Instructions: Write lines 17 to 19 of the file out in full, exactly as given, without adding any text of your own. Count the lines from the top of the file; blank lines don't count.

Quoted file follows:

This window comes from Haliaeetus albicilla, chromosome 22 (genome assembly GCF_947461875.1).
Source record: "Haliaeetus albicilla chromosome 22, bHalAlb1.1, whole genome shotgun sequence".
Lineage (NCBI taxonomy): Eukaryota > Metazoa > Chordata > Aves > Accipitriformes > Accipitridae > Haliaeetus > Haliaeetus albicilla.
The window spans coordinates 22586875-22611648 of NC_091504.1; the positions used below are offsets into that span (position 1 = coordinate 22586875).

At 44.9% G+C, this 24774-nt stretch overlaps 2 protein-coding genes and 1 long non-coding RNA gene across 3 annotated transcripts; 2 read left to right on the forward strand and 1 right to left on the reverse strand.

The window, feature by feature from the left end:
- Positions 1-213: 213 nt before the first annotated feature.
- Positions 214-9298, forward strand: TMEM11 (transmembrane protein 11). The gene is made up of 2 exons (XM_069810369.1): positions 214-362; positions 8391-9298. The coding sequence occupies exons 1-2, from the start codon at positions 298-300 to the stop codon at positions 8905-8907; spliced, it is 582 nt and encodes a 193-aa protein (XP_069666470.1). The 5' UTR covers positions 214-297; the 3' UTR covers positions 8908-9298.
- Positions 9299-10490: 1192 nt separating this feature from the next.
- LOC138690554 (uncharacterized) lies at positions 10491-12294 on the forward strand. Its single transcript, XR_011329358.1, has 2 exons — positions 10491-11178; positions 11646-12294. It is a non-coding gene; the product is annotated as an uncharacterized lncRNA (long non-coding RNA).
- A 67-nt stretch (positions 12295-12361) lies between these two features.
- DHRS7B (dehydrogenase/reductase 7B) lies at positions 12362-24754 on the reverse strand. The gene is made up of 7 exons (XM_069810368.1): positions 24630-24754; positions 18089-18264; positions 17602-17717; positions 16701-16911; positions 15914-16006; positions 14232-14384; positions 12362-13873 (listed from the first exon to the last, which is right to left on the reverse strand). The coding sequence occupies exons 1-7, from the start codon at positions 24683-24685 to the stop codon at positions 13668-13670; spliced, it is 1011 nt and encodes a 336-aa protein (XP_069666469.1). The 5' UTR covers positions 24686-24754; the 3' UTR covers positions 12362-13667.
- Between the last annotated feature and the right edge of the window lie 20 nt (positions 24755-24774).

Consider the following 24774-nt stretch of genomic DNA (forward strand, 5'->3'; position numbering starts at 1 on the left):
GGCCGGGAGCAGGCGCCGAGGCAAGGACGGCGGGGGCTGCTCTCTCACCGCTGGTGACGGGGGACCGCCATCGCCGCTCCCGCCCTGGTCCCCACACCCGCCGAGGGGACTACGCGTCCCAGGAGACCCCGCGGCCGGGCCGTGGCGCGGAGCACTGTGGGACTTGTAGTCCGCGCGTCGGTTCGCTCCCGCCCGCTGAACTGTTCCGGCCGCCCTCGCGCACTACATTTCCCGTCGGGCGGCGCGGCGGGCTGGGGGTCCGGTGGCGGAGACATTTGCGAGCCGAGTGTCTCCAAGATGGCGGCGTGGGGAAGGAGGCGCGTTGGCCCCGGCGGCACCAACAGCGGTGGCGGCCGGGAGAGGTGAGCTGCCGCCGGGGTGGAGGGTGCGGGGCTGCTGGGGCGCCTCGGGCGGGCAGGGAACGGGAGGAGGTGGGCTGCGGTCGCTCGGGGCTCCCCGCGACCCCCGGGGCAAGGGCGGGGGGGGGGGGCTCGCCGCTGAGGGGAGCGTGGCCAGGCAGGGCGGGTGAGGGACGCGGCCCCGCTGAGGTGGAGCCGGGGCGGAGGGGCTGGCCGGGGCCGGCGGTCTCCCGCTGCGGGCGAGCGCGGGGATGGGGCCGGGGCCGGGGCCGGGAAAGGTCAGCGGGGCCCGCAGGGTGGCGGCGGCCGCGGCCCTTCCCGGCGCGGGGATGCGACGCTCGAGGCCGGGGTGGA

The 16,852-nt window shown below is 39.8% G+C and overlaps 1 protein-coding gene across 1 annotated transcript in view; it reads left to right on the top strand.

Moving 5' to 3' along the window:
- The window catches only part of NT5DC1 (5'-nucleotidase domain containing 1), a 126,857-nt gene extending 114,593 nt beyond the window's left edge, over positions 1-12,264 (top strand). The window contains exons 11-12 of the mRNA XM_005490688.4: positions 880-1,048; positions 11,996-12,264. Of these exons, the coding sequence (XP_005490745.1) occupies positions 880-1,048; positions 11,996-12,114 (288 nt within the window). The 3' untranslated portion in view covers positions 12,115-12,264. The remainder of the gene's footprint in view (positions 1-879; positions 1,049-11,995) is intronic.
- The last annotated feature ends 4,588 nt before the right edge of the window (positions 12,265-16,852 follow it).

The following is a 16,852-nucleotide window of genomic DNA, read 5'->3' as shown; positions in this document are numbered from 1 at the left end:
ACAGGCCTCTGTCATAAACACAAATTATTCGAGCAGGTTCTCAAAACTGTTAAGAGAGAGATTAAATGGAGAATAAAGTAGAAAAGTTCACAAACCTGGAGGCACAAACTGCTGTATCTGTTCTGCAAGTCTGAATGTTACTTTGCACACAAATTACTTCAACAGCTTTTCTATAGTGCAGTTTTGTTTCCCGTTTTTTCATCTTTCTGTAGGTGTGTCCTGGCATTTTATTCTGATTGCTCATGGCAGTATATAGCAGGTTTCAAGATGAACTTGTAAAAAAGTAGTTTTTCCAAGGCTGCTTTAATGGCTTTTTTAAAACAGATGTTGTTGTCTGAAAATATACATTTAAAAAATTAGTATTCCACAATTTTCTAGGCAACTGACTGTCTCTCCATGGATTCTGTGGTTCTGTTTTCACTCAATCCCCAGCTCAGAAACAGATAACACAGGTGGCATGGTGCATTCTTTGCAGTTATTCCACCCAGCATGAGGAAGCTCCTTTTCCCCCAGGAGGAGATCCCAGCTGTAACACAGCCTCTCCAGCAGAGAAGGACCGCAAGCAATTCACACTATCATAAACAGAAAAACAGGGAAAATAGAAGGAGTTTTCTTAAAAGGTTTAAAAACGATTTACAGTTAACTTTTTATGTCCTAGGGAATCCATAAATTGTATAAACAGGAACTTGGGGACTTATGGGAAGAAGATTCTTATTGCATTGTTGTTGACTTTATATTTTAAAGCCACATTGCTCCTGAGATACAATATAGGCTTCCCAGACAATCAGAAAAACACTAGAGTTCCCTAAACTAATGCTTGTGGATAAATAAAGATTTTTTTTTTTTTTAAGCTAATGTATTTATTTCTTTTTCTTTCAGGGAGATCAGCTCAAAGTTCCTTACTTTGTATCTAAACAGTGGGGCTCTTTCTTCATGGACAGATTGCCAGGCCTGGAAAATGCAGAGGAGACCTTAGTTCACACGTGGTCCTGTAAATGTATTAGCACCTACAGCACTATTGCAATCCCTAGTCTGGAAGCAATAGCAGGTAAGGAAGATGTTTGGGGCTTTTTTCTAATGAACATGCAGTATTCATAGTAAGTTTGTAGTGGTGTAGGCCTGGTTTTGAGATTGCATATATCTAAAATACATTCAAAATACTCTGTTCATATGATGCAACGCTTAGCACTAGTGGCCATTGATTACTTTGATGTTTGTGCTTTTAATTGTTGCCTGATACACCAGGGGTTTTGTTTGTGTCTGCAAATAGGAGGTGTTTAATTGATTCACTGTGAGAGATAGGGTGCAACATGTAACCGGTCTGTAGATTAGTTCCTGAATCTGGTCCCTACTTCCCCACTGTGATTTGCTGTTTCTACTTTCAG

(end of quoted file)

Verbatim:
Moving 5' to 3' along the window:
- The window catches only part of NT5DC1 (5'-nucleotidase domain containing 1), a 126,857-nt gene extending 114,593 nt beyond the window's left edge, over positions 1-12,264 (top strand). The window contains exons 11-12 of the mRNA XM_005490688.4: positions 880-1,048; positions 11,996-12,264. Of these exons, the coding sequence (XP_005490745.1) occupies positions 880-1,048; positions 11,996-12,114 (288 nt within the window). The 3' untranslated portion in view covers positions 12,115-12,264. The remainder of the gene's footprint in view (positions 1-879; positions 1,049-11,995) is intronic.
- The last annotated feature ends 4,588 nt before the right edge of the window (positions 12,265-16,852 follow it).